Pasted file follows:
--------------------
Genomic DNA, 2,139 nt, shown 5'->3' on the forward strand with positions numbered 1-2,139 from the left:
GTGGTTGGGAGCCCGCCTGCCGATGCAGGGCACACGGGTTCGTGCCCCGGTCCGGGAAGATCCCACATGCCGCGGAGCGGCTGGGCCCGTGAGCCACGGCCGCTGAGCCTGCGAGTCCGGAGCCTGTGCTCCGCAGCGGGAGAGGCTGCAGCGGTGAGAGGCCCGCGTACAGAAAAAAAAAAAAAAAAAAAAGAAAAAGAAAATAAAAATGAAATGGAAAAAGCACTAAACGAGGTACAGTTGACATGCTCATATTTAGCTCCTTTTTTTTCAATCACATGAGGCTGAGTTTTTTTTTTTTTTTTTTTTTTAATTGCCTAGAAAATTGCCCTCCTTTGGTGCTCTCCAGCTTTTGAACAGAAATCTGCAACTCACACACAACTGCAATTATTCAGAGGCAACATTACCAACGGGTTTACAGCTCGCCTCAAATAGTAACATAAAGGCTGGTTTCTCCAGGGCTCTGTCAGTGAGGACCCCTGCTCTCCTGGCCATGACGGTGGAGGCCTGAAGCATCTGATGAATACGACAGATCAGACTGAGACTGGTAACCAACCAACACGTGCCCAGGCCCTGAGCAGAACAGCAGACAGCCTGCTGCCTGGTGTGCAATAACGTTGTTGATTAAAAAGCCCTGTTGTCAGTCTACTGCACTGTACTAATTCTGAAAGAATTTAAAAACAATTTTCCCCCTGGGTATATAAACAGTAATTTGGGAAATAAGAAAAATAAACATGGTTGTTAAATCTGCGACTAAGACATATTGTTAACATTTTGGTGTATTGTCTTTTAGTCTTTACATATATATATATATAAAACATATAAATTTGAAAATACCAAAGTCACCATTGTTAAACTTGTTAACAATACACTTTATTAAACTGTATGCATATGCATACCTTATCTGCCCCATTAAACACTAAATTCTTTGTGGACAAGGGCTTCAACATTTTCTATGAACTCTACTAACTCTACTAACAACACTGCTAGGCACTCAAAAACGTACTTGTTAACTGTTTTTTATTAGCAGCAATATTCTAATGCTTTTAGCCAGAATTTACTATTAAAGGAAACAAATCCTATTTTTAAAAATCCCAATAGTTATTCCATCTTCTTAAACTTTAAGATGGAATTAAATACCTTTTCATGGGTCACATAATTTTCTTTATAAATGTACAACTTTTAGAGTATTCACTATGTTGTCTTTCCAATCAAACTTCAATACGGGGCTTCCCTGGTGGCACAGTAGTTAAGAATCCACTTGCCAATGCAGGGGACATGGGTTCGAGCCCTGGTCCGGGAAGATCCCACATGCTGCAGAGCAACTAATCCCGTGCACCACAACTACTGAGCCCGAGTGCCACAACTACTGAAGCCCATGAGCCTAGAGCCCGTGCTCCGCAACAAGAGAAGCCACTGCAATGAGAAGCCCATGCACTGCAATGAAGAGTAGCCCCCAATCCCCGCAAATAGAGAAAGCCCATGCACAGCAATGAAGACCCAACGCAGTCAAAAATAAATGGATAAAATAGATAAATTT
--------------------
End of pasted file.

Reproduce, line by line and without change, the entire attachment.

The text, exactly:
Genomic DNA, 2,139 nt, shown 5'->3' on the forward strand with positions numbered 1-2,139 from the left:
GTGGTTGGGAGCCCGCCTGCCGATGCAGGGCACACGGGTTCGTGCCCCGGTCCGGGAAGATCCCACATGCCGCGGAGCGGCTGGGCCCGTGAGCCACGGCCGCTGAGCCTGCGAGTCCGGAGCCTGTGCTCCGCAGCGGGAGAGGCTGCAGCGGTGAGAGGCCCGCGTACAGAAAAAAAAAAAAAAAAAAAAGAAAAAGAAAATAAAAATGAAATGGAAAAAGCACTAAACGAGGTACAGTTGACATGCTCATATTTAGCTCCTTTTTTTTCAATCACATGAGGCTGAGTTTTTTTTTTTTTTTTTTTTTTAATTGCCTAGAAAATTGCCCTCCTTTGGTGCTCTCCAGCTTTTGAACAGAAATCTGCAACTCACACACAACTGCAATTATTCAGAGGCAACATTACCAACGGGTTTACAGCTCGCCTCAAATAGTAACATAAAGGCTGGTTTCTCCAGGGCTCTGTCAGTGAGGACCCCTGCTCTCCTGGCCATGACGGTGGAGGCCTGAAGCATCTGATGAATACGACAGATCAGACTGAGACTGGTAACCAACCAACACGTGCCCAGGCCCTGAGCAGAACAGCAGACAGCCTGCTGCCTGGTGTGCAATAACGTTGTTGATTAAAAAGCCCTGTTGTCAGTCTACTGCACTGTACTAATTCTGAAAGAATTTAAAAACAATTTTCCCCCTGGGTATATAAACAGTAATTTGGGAAATAAGAAAAATAAACATGGTTGTTAAATCTGCGACTAAGACATATTGTTAACATTTTGGTGTATTGTCTTTTAGTCTTTACATATATATATATATAAAACATATAAATTTGAAAATACCAAAGTCACCATTGTTAAACTTGTTAACAATACACTTTATTAAACTGTATGCATATGCATACCTTATCTGCCCCATTAAACACTAAATTCTTTGTGGACAAGGGCTTCAACATTTTCTATGAACTCTACTAACTCTACTAACAACACTGCTAGGCACTCAAAAACGTACTTGTTAACTGTTTTTTATTAGCAGCAATATTCTAATGCTTTTAGCCAGAATTTACTATTAAAGGAAACAAATCCTATTTTTAAAAATCCCAATAGTTATTCCATCTTCTTAAACTTTAAGATGGAATTAAATACCTTTTCATGGGTCACATAATTTTCTTTATAAATGTACAACTTTTAGAGTATTCACTATGTTGTCTTTCCAATCAAACTTCAATACGGGGCTTCCCTGGTGGCACAGTAGTTAAGAATCCACTTGCCAATGCAGGGGACATGGGTTCGAGCCCTGGTCCGGGAAGATCCCACATGCTGCAGAGCAACTAATCCCGTGCACCACAACTACTGAGCCCGAGTGCCACAACTACTGAAGCCCATGAGCCTAGAGCCCGTGCTCCGCAACAAGAGAAGCCACTGCAATGAGAAGCCCATGCACTGCAATGAAGAGTAGCCCCCAATCCCCGCAAATAGAGAAAGCCCATGCACAGCAATGAAGACCCAACGCAGTCAAAAATAAATGGATAAAATAGATAAATTT